Editorial complaints management
Audience and Consumer Affairs
Written complaints that are potentially editorial – about issues such as factual inaccuracy, bias or inappropriate content – are referred to Audience and Consumer Affairs, a unit independent of ABC program areas.
Where a written complaint suggests that the ABC may have breached its Editorial Policies or Code of Practice, Audience and Consumer Affairs further assesses the complaint to determine appropriate handling in accordance with the ABC Complaint Handling Procedures. Audience and Consumer Affairs may investigate the complaint and determine whether ABC editorial standards have been met.
Where the matters raised are less serious, Audience and Consumer Affairs may refer the complaint for direct handling to the content area responsible. In cases where a complaint is investigated and the ABC’s editorial standards have not been met, the complaint will be upheld (either fully or in part). Complaints can also be resolved where prompt action is taken to remedy a matter.
Overall complaint handling
During 2019-20, Audience and Consumer Affairs assessed and finalised 6,057 written complaints. The unit provided a personal response to 2,422 of these complaints while 2,137 complaints were referred to other areas of the Corporation for direct response. No substantive response was required for 1,498 complaints.
Editorial complaint handling
Of the 6,057 complaints assessed by Audience and Consumer Affairs, 3,252 were determined to be editorial (raising 3,461 issues). The unit investigated 1,538 editorial complaints (raising 1,743 issues), provided responses to 32 editorial complaints that did not require investigation, referred 1,679 editorial complaints to content areas for direct response, and closed 3 editorial complaints without response.
Nature of editorial complaint issues 2019–20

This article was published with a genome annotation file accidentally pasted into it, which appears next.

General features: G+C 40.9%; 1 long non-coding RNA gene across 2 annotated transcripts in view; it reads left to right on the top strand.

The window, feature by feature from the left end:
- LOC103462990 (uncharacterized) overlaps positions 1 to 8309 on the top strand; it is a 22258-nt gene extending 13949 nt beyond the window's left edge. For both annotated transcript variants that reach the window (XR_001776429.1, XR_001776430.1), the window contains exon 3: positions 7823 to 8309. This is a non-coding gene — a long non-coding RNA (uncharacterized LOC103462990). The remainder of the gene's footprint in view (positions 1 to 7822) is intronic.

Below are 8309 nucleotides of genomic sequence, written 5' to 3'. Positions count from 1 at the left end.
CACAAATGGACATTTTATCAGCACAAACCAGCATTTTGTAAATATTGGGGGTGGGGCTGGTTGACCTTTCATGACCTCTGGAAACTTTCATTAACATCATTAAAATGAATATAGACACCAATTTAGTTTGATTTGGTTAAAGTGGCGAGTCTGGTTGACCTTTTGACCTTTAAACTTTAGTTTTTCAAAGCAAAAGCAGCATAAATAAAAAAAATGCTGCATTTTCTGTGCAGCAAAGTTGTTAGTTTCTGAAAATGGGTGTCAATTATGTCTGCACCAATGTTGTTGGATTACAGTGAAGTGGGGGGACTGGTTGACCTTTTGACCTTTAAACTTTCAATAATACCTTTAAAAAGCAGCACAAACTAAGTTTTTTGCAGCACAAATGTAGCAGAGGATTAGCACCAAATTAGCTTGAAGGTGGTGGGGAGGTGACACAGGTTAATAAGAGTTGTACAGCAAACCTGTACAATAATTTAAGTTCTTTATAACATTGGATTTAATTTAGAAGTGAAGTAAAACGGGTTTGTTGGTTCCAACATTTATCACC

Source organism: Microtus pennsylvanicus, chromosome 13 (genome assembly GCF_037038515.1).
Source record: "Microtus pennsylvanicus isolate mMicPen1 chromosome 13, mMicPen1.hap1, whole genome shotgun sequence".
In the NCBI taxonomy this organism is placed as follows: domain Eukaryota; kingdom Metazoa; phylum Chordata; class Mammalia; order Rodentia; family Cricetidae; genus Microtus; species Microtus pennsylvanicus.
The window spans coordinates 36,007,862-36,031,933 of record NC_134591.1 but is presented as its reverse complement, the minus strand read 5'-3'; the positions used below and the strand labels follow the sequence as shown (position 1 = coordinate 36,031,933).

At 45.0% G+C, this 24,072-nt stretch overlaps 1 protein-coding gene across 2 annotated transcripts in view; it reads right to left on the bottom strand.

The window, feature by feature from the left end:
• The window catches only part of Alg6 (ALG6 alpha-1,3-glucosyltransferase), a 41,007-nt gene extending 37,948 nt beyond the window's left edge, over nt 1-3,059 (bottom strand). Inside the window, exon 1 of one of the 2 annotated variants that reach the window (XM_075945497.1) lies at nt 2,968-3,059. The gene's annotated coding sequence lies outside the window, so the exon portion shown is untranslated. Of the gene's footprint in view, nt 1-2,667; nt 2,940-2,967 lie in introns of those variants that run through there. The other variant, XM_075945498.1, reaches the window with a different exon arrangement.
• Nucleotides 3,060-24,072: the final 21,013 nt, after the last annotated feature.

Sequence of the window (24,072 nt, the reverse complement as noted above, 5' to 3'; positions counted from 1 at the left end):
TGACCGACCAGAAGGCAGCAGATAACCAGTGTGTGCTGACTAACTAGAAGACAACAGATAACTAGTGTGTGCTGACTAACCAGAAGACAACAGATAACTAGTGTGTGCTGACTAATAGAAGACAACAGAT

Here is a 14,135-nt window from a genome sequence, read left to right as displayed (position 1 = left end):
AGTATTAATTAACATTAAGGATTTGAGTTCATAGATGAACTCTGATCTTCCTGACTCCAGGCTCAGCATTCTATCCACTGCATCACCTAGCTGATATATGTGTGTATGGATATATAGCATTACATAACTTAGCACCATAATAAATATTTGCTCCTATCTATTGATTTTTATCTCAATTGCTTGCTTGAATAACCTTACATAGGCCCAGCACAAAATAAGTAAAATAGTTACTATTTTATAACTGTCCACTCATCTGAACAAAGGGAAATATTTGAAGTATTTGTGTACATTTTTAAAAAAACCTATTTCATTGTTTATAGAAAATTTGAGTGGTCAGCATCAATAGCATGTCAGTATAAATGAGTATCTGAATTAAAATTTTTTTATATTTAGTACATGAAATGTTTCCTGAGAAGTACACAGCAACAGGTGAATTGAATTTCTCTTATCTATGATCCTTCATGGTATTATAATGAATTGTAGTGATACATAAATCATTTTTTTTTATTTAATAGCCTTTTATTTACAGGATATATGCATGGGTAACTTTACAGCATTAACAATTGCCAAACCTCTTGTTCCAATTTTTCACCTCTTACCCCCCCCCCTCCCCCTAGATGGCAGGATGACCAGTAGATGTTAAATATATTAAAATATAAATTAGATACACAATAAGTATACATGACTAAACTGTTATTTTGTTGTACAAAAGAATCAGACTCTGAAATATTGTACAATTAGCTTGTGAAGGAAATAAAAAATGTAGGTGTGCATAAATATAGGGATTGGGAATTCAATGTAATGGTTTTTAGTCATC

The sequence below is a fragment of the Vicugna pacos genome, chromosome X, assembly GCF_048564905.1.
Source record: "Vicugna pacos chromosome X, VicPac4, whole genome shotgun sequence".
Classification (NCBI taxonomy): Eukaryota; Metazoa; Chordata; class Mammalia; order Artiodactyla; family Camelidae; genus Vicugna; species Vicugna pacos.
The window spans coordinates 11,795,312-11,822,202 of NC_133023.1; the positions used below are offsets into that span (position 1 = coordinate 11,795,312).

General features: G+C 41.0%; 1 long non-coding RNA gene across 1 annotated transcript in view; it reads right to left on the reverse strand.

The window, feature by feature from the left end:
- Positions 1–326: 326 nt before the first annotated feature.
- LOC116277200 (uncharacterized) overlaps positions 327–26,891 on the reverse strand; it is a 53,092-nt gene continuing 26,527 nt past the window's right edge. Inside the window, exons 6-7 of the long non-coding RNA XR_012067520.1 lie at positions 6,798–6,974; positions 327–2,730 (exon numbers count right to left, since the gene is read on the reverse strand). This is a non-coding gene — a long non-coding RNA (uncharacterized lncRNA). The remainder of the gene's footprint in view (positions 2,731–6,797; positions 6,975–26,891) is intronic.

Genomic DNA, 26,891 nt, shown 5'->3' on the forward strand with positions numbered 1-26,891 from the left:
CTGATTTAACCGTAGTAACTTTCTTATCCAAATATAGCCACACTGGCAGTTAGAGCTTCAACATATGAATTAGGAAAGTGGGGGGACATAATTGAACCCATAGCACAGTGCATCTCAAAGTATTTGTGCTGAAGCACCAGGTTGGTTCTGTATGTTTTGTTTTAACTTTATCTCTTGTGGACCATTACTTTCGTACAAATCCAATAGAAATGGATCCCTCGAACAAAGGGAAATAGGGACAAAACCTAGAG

Bias (other than party political)*
Party political bias
Lack of balance
*Includes claims of bias in relation to issues such as international coverage, sport and religion.
Outcome of investigated complaints
During 2019-20, 104 editorial complaint issues were upheld (6% of all investigated issues) in cases where Audience and Consumer Affairs determined that ABC editorial standards had not been met.
A further 424 issues were resolved (24.3% of all investigated issues) after the relevant content area took prompt and appropriate action to remedy the cause of the complaint. 239 of these resolved complaints were in relation to one episode of Q&A: https://about.abc.net.au/complaints/qa-13/
All findings in relation to upheld and resolved complaints are brought to the attention of the senior editorial staff responsible. In 2019-20, actions taken in response to upheld and resolved complaints included written apologies to complainants; on-air corrections; counselling or other action with staff; removal of inappropriate content or correction of material on ABC Online; and reviews of and improvements to procedures.
Summaries of upheld and resolved complaints are published on abc.net.au as individual complaints are finalised, providing timely access to complaint decisions. The ABC also publishes a quarterly statistical overview of audience contacts on its website.
Audience and Consumer Affairs seeks to respond to all complaints as quickly as possible, and aims to respond within 30 days of receipt, in accordance with the timeliness standard for complaint handling that is specified in the ABC’s Complaint Handling Procedures.
Of the 2,422 complaints that Audience and Consumer Affairs responded to directly between 1 July 2019 and 30 June 2020, 2,081 (85.9%) received responses within 30 days.
Australian Communications and Media Authority (ACMA)
Members of the public who complain to the ABC about matters covered by the ABC Code of Practice and who are dissatisfied with the ABC’s response, or who do not receive a response to their complaint within 60 days, may seek review from the Australian Communications and Media Authority (ACMA).
During 2019-20, the ACMA advised the ABC that it had finalised investigations into 2 such matters (compared to 7 in 2018-19). The ACMA found that an episode of Compass breached standards 6.1 (privacy) and 7.5 (avoid causing undue distress) of the ABC Code of Practice. The ACMA was satisfied with the remedial action taken by the ABC to address the breach.
During 2019-20, the ACMA also finalised an own-motion investigation into whether Australian television broadcasters breached content rules in covering the March 2019 Christchurch terrorist attack. The investigation report made no criticism of the ABC and it was clear that, by comparison with some other broadcasters, the approach taken by the ABC was careful and consistently appropriate. The ACMA made no breach findings in relation to any broadcaster.
The Ombudsman’s office did not notify the ABC of any investigations into the ABC’s handling of complaints that it commenced or finalised during the 2019-20 reporting period.